Microinsults convey rudeness or insensitivity and demean a person’s identity and humanity. Yet they are not always consciously intended to insult, particularly when they are commonplace utterances. For example, who hasn’t heard “That’s so gay!” used in reference to something that is out of the norm, weird or odd? Or take the embassy newsletter that runs an article about “contributions to society” of an enslaved person during Black History Month.
Disengaged, underperforming and feeling that they don’t belong, some victims of microaggression ultimately separate voluntarily or involuntarily from the organization.
Such clumsy or derogatory expressions reinforce stereotypes and negative perceptions of a person’s identity as part of a minority group. Eye-rolling and other nonverbal cues by aggressors convey that one does not respect or validate an individual, group or idea. Body language and facial expressions can send a message to both the targets and bystanders that the target of the microinsult does not belong in a given social group or work environment.
Among the types of microaggressions, microinvalidations are perhaps the most insidious. Sue and Spanierman define these as communications that negate or nullify the thoughts, feelings or experiential reality of the marginalized group. Microinvalidations come into play through the assertion that the dominant Eurocentric culture, heterosexuality or gender identity within the workplace is the norm, and everything else is deviant.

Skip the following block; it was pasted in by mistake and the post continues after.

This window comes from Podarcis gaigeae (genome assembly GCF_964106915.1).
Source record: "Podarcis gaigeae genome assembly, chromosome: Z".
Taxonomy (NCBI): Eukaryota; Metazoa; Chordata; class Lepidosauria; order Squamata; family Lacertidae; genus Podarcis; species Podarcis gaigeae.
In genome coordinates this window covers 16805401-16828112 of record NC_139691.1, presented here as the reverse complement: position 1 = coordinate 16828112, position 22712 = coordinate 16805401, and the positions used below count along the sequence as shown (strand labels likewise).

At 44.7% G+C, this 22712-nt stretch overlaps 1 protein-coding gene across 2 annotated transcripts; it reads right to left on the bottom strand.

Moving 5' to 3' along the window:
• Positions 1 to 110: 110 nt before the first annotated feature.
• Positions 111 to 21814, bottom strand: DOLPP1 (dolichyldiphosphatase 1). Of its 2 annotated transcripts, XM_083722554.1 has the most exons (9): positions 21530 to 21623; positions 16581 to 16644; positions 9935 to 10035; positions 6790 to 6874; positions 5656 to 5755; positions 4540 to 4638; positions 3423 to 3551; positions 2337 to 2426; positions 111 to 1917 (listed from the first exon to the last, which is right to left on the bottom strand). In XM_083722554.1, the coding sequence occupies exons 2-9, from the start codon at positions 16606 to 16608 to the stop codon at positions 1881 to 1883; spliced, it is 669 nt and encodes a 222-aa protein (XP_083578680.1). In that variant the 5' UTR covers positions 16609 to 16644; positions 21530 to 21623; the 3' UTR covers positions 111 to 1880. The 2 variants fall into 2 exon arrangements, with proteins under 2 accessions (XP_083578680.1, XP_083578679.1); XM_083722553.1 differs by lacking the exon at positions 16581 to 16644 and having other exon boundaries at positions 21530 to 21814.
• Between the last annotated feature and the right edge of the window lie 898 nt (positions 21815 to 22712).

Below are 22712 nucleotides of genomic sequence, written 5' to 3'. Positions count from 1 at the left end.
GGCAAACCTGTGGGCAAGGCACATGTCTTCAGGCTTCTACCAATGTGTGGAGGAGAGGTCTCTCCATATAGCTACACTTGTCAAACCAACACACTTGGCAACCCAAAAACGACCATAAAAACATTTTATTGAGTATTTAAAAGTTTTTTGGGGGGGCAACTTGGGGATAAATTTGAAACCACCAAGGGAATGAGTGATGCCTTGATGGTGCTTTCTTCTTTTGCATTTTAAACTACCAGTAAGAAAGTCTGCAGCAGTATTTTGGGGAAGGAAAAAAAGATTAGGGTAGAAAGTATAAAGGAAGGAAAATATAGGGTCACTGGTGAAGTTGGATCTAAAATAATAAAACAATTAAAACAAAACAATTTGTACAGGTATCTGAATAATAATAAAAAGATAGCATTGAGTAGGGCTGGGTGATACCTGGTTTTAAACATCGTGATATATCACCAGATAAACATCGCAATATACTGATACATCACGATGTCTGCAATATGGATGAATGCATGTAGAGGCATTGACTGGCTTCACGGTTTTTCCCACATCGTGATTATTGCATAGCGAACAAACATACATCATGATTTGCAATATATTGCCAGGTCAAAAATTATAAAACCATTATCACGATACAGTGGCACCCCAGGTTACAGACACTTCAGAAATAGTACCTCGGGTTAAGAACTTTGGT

When a colleague says something like “He speaks good English,” it reinforces the notion that the target is an outsider, a foreigner. And while it may be well intended, telling an African American colleague that “I have lots of friends who are Black” can come across as a defensive maneuver to obfuscate one’s racism. Similarly, “queer blindness”—ignoring the lived reality of LGBTQ colleagues—makes them feel less included, not more.
Microinvalidation occurs in other ways, too. For example, at post an African American human resources officer (HRO) meets staunch resistance from the deputy chief of mission (DCM) when implementing a new departmentwide policy, forcing her to check and double-check to see if there are exceptions. The DCM finally relents when the white male management counselor convinces him this actually is the new policy. Or, in another example, an RSO convenes a “core” Emergency Action Committee (EAC) meeting, that excludes the Black community liaison office coordinator and the female economic section chief yet includes other white male noncore members.